So people seem a bit freaked out by the idea that the government has that kind of authority, and matters are not made better by the vague language employed by the White Paper. There are no concrete criteria for determining what kind of evidence is required before your government can kill you. You just have to pose an “imminent threat,” which sounds fairly reasonable, until you get to the part where “imminent” is clarified to be referring to a “broader concept of imminence” which could mean…basically anything? That’s disturbing.

Many in the media have criticized others in the media for not completely freaking out about this. Nick Gillespie at Reason.com says that journalists are too “awed by power” these days and make excuses for Obama because they’re not in his place, don’t know what he’s going through, etc. Others, such as Buzzfeed, have amusingly laid out in gif form the contrast between how Democrats would have reacted to Bush employing certain policies vs. how they currently react to Obama employing such policies.

I’m pretty sure that if this White Paper had surfaced under the Bush/Cheney administration, it would have been outright declared to be a tyrannical abuse of power and everyone would have gone bananas. People just don’t see Obama that way. And I’m in no way claiming that he is a tyrant; I’m just saying that the facts are open for interpretation at this point, and that’s an interpretation Democrats don’t seem to be making, for whatever reason.

I don’t think this White Paper is entirely evil and will end civilization as we know it. I think it needs clarification, a LOT of clarification — what does “imminent” mean, what is considered a force “associated” with al-Qaida, how much evidence is required before an assassination is justified, how it is determined that capture or arrest is “infeasible,” and so on and so forth. But I do think that in certain cases, as unpleasant as it is (and maybe I’m just totally corrupted from watching too much 24), it may be necessary to assassinate a terrorist leader even if he or she is an American citizen.

 

REVIEW: Louie — Season 2, Episode 1 — “Pregnant”

This episode was screened in class after we were told only the name of the show, the title of the episode, and the fact that it was written, produced, and strictly overseen by Louis CK in all creative departments.

My expectations were pretty simple. I have seen very little of Louis CK’s work, but I know his basic reputation via internet osmosis and eavesdropping on friends’ and strangers’ conversations. Because that’s what I do.

Like most standup comedians these days, Louis CK is extremely crude and often profane. But I’ve heard it said from various sources (that cannot be cited due to lack of documentation) that he also has a unique way of infusing his comedy with pathos that the crudity and frankness somehow enhance.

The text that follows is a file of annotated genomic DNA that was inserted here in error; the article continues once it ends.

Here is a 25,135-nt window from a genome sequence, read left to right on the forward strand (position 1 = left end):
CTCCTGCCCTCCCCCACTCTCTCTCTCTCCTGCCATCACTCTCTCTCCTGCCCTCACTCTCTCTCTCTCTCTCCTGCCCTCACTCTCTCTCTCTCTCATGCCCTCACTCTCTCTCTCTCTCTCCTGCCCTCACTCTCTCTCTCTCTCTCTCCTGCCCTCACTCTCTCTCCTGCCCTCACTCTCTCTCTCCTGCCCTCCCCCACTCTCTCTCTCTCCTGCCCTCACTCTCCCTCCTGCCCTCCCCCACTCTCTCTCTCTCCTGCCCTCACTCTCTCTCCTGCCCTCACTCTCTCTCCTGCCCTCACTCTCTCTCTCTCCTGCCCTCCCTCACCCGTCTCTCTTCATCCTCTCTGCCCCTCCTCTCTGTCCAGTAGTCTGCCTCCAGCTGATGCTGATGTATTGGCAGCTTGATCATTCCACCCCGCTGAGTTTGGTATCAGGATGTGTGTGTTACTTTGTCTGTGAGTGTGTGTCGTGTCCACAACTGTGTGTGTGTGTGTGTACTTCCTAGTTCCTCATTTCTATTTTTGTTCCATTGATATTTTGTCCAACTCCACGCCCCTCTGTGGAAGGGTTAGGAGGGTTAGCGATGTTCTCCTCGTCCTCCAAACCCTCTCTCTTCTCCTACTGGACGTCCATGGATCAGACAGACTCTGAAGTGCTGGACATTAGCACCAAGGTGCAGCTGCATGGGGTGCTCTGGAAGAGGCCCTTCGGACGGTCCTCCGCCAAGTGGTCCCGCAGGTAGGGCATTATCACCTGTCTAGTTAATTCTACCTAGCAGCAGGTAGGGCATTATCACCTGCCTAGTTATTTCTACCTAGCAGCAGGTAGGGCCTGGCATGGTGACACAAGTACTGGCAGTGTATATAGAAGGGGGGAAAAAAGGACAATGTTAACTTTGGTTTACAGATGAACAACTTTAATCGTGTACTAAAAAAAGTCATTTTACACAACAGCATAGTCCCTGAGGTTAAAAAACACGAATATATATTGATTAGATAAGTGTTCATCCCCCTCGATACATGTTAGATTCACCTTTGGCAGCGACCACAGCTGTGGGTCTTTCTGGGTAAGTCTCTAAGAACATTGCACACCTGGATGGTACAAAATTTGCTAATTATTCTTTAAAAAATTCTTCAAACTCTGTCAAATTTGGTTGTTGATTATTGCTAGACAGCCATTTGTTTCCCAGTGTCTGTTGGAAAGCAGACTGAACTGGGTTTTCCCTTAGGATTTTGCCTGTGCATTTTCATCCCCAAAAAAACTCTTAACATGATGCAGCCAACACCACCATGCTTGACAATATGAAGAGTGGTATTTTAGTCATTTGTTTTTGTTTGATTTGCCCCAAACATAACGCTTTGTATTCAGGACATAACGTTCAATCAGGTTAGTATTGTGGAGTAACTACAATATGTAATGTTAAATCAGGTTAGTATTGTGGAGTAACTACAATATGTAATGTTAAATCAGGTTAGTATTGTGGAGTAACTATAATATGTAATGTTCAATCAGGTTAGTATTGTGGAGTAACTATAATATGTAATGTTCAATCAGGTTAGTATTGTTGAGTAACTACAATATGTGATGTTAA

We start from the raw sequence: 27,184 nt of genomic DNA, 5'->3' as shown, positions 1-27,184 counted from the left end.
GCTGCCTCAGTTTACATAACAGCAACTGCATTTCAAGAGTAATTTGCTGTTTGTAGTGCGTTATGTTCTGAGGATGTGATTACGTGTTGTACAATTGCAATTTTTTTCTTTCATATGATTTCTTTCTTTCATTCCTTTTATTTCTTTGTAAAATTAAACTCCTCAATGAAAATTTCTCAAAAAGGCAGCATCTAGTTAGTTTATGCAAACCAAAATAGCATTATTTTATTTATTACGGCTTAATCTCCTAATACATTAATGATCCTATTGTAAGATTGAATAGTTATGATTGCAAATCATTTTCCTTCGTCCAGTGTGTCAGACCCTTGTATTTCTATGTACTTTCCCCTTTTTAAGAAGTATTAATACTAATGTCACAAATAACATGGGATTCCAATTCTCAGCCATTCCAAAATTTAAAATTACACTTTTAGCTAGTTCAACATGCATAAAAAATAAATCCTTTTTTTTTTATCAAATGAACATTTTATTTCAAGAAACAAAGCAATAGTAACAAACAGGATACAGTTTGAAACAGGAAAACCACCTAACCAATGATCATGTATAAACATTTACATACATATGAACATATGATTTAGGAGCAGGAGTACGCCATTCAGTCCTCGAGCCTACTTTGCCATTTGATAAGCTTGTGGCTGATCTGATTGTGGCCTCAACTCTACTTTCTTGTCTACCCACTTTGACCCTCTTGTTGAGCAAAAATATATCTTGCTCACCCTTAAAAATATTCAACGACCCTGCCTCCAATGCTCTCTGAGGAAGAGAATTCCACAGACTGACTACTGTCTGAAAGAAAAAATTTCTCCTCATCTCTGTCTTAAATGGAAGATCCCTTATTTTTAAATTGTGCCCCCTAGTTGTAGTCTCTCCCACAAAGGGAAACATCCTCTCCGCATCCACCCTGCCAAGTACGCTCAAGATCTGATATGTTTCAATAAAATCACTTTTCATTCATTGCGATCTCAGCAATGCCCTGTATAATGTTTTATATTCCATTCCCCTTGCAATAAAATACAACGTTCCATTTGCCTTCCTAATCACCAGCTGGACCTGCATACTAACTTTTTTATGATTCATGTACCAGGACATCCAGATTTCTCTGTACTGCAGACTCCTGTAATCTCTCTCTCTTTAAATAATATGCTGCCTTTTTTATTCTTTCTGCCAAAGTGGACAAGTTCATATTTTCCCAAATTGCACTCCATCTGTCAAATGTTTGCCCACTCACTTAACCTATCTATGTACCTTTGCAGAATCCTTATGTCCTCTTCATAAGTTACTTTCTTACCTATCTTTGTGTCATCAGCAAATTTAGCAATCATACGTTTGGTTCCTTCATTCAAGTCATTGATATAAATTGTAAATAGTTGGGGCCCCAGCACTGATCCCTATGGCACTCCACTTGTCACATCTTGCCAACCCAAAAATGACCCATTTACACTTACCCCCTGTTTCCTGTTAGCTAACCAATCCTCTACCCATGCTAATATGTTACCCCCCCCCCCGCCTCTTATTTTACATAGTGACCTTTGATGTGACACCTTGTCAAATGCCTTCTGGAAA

And after seeing the episode, I have to agree. It’s refreshing to see a gruff, pizza-munching man’s man talk openly about how much he passionately loves his kids, but with brutal honesty about the trials and tribulations of parenthood that keeps the show well clear of becoming what anyone could possibly consider saccharine or sentimental. The crudity throws the emotion into sharp relief. I’m a fan, though I could never show this to my mom, who won’t even watch The Simpsons.

My favorite thing about the episode, though, is the way Louie manages to mine pain for humor. Human Survival Rule #1 = you laugh or you die, and I’ve always had the most respect for comedians or writers or friends who can me laugh at my pain. Louis CK is like that awesome buddy you call up when you need some perspective on something awful that just happened, and he obliges by pointing out the absolute ridiculousness of life in general and your situation in particular until you’re laughing so hard you can’t hold the phone anymore.

The Huffington Post has called CK “a prophet for the age of lessness,” because he makes comedy out of being average, overweight, divorced, and unappreciated, “channel[ing] bummer zeitgeist.” Amen to that, brother. Splitsider discusses the pacing of the show and the way it isn’t full to bursting with snappy one-liners but rather builds “slow comedy.” I think it aligns better to real life that way, and allows viewers to more easily see themselves in the situations depicted.

Other critics, such as the Los Angeles Review of Books, have noted that some episodes of Louie depict preposterous and absurd situations that are meant to evoke “how the real world sometimes feels, not how it looks,” but there are also episodes like this one, in which everything from his daughter’s confession that she likes her mother better than she likes him, to the neighbors coming to help in a crisis, all could conceivably happen, and I have a feeling I’d prefer these episodes. But that remains to be seen.

 

Rating: 4/5 stars